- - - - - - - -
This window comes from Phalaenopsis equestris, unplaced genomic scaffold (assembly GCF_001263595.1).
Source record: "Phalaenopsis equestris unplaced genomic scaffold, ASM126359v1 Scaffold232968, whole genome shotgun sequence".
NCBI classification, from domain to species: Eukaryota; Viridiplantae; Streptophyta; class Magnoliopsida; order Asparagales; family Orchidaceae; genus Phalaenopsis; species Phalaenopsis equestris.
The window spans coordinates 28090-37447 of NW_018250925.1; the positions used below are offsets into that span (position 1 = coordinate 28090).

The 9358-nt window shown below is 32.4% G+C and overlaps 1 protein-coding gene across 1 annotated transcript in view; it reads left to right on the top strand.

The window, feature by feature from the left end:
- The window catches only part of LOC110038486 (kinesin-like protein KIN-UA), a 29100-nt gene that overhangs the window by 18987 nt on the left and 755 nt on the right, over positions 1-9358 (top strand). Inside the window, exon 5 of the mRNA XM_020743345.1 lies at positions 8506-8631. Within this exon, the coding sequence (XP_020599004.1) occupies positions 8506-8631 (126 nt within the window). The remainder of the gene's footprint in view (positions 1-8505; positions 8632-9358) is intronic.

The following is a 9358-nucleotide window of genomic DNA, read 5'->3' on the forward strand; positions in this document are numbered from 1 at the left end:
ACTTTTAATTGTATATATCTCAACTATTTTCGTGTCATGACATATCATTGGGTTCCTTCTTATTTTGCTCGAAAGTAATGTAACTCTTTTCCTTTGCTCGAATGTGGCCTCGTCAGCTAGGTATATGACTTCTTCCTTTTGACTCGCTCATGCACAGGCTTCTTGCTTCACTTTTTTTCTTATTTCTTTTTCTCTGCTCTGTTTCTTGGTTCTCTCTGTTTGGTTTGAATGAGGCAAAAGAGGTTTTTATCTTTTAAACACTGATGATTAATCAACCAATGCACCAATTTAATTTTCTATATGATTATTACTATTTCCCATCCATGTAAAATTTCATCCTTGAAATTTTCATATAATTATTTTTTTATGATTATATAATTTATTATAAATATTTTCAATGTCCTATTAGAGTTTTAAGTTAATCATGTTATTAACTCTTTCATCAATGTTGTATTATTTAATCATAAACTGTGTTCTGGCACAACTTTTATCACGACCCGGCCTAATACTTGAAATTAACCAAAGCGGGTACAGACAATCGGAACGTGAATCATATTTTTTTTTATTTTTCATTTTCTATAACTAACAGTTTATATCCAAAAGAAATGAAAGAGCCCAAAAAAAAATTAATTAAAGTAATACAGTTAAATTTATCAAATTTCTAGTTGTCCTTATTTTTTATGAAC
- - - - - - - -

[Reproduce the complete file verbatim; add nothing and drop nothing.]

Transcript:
This window comes from Phalaenopsis equestris, unplaced genomic scaffold (assembly GCF_001263595.1).
Source record: "Phalaenopsis equestris unplaced genomic scaffold, ASM126359v1 Scaffold232968, whole genome shotgun sequence".
NCBI classification, from domain to species: Eukaryota; Viridiplantae; Streptophyta; class Magnoliopsida; order Asparagales; family Orchidaceae; genus Phalaenopsis; species Phalaenopsis equestris.
The window spans coordinates 28090-37447 of NW_018250925.1; the positions used below are offsets into that span (position 1 = coordinate 28090).

The 9358-nt window shown below is 32.4% G+C and overlaps 1 protein-coding gene across 1 annotated transcript in view; it reads left to right on the top strand.

The window, feature by feature from the left end:
- The window catches only part of LOC110038486 (kinesin-like protein KIN-UA), a 29100-nt gene that overhangs the window by 18987 nt on the left and 755 nt on the right, over positions 1-9358 (top strand). Inside the window, exon 5 of the mRNA XM_020743345.1 lies at positions 8506-8631. Within this exon, the coding sequence (XP_020599004.1) occupies positions 8506-8631 (126 nt within the window). The remainder of the gene's footprint in view (positions 1-8505; positions 8632-9358) is intronic.

The following is a 9358-nucleotide window of genomic DNA, read 5'->3' on the forward strand; positions in this document are numbered from 1 at the left end:
ACTTTTAATTGTATATATCTCAACTATTTTCGTGTCATGACATATCATTGGGTTCCTTCTTATTTTGCTCGAAAGTAATGTAACTCTTTTCCTTTGCTCGAATGTGGCCTCGTCAGCTAGGTATATGACTTCTTCCTTTTGACTCGCTCATGCACAGGCTTCTTGCTTCACTTTTTTTCTTATTTCTTTTTCTCTGCTCTGTTTCTTGGTTCTCTCTGTTTGGTTTGAATGAGGCAAAAGAGGTTTTTATCTTTTAAACACTGATGATTAATCAACCAATGCACCAATTTAATTTTCTATATGATTATTACTATTTCCCATCCATGTAAAATTTCATCCTTGAAATTTTCATATAATTATTTTTTTATGATTATATAATTTATTATAAATATTTTCAATGTCCTATTAGAGTTTTAAGTTAATCATGTTATTAACTCTTTCATCAATGTTGTATTATTTAATCATAAACTGTGTTCTGGCACAACTTTTATCACGACCCGGCCTAATACTTGAAATTAACCAAAGCGGGTACAGACAATCGGAACGTGAATCATATTTTTTTTTATTTTTCATTTTCTATAACTAACAGTTTATATCCAAAAGAAATGAAAGAGCCCAAAAAAAAATTAATTAAAGTAATACAGTTAAATTTATCAAATTTCTAGTTGTCCTTATTTTTTATGAAC